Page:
Title

Effect of Continuous Glucose Monitoring on Glycemic Control in Patients With Type 2 Diabetes Treated With Basal Insulin: A Randomized Clinical Trial

Document Type

Article

Publication Date

6-8-2021

Publication Title

JAMA

Abstract

Importance: Continuous glucose monitoring (CGM) has been shown to be beneficial for adults with type 2 diabetes using intensive insulin therapy, but its use in type 2 diabetes treated with basal insulin without prandial insulin has not been well studied.

Objective: To determine the effectiveness of CGM in adults with type 2 diabetes treated with basal insulin without prandial insulin in primary care practices.

Design, Setting, and Participants: This randomized clinical trial was conducted at 15 centers in the US (enrollment from July 30, 2018, to October 30, 2019; follow-up completed July 7, 2020) and included adults with type 2 diabetes receiving their diabetes care from a primary care clinician and treated with 1 or 2 daily injections of long- or intermediate-acting basal insulin without prandial insulin, with or without noninsulin glucose-lowering medications.

Interventions: Random assignment 2:1 to CGM (n = 116) or traditional blood glucose meter (BGM) monitoring (n = 59).

Main Outcomes and Measures: The primary outcome was hemoglobin A1c (HbA1c) level at 8 months. Key secondary outcomes were CGM-measured time in target glucose range of 70 to 180 mg/dL, time with glucose level at greater than 250 mg/dL, and mean glucose level at 8 months.

Results: Among 175 randomized participants (mean [SD] age, 57 [9] years; 88 women [50%]; 92 racial/ethnic minority individuals [53%]; mean [SD] baseline HbA1c level, 9.1% [0.9%]), 165 (94%) completed the trial. Mean HbA1c level decreased from 9.1% at baseline to 8.0% at 8 months in the CGM group and from 9.0% to 8.4% in the BGM group (adjusted difference, -0.4% [95% CI, -0.8% to -0.1%]; P = .02). In the CGM group, compared with the BGM group, the mean percentage of CGM-measured time in the target glucose range of 70 to 180 mg/dL was 59% vs 43% (adjusted difference, 15% [95% CI, 8% to 23%]; P < .001), the mean percentage of time at greater than 250 mg/dL was 11% vs 27% (adjusted difference, -16% [95% CI, -21% to -11%]; P < .001), and the means of the mean glucose values were 179 mg/dL vs 206 mg/dL (adjusted difference, -26 mg/dL [95% CI, -41 to -12]; P < .001). Severe hypoglycemic events occurred in 1 participant (1%) in the CGM group and in 1 (2%) in the BGM group.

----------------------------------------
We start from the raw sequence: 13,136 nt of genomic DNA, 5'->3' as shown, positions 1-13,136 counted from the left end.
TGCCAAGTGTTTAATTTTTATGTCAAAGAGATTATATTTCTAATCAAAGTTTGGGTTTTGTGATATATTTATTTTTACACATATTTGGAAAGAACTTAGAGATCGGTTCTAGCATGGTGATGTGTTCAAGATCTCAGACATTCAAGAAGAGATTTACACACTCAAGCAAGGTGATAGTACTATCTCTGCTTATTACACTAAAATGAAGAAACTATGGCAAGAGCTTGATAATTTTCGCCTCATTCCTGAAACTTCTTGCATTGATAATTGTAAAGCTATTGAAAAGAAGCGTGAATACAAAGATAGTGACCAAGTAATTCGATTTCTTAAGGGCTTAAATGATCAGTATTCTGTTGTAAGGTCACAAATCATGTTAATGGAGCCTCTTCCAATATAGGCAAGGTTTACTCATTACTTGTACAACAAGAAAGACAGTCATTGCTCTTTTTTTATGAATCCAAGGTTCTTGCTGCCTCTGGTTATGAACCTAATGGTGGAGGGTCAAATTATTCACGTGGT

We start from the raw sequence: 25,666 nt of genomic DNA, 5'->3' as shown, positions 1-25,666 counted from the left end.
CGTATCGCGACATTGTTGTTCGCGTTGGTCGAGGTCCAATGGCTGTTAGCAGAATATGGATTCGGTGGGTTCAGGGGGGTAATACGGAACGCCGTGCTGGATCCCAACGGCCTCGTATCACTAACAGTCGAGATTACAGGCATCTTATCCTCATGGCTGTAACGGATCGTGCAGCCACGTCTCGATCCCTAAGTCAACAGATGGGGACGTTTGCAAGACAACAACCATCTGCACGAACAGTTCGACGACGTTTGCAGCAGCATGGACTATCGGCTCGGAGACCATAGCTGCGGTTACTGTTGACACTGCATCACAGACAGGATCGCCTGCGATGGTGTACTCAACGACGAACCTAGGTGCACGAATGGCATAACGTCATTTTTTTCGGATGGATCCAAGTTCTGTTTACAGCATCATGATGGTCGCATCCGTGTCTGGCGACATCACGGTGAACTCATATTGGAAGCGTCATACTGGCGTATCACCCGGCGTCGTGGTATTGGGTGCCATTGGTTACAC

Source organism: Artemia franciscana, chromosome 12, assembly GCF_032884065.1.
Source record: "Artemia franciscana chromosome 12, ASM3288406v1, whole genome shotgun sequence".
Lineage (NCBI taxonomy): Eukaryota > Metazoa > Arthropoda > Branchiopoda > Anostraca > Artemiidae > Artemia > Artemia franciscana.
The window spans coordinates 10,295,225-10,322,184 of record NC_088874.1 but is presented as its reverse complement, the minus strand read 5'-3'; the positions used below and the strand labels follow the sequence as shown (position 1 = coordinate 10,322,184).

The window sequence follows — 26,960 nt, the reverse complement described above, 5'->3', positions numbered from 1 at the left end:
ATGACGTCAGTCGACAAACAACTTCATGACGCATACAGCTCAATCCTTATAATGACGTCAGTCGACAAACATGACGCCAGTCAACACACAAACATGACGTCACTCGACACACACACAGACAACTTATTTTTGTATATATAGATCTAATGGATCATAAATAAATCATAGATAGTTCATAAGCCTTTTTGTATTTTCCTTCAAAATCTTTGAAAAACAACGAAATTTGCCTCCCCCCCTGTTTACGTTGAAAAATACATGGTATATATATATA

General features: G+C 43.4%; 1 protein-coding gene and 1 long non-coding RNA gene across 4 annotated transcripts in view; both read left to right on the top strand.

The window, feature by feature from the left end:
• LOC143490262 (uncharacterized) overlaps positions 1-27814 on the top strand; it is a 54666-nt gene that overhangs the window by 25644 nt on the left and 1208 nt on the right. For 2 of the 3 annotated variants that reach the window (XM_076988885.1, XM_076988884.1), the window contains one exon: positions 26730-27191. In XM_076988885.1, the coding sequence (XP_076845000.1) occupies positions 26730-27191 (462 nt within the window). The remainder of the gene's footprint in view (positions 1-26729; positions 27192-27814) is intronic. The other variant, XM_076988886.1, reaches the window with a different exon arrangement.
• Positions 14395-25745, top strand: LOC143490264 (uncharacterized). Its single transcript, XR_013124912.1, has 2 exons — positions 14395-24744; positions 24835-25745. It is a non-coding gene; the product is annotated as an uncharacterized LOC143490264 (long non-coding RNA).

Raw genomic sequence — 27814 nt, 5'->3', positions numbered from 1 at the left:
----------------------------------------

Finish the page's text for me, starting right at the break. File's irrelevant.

Conclusions and Relevance: Among adults with poorly controlled type 2 diabetes treated with basal insulin without prandial insulin, continuous glucose monitoring, as compared with blood glucose meter monitoring, resulted in significantly lower HbA1c levels at 8 months.

Trial Registration: ClinicalTrials.gov Identifier: NCT03566693.

Comments

doi:10.1001/jama.2021.7444

Medical Subject Headings

Aged; Blood Glucose; Confidence Intervals; Diabetes Mellitus, Type 2; Female; Glycated Hemoglobin A; Glycemic Control; Humans; Hypoglycemic Agents; Insulin; Male; Middle Aged; Patient Satisfaction; Postprandial Period; Sample Size; Time Factors; Treatment Outcome

PubMed ID

34077499

Volume

325

Issue

22

First Page

2262

Last Page

2272

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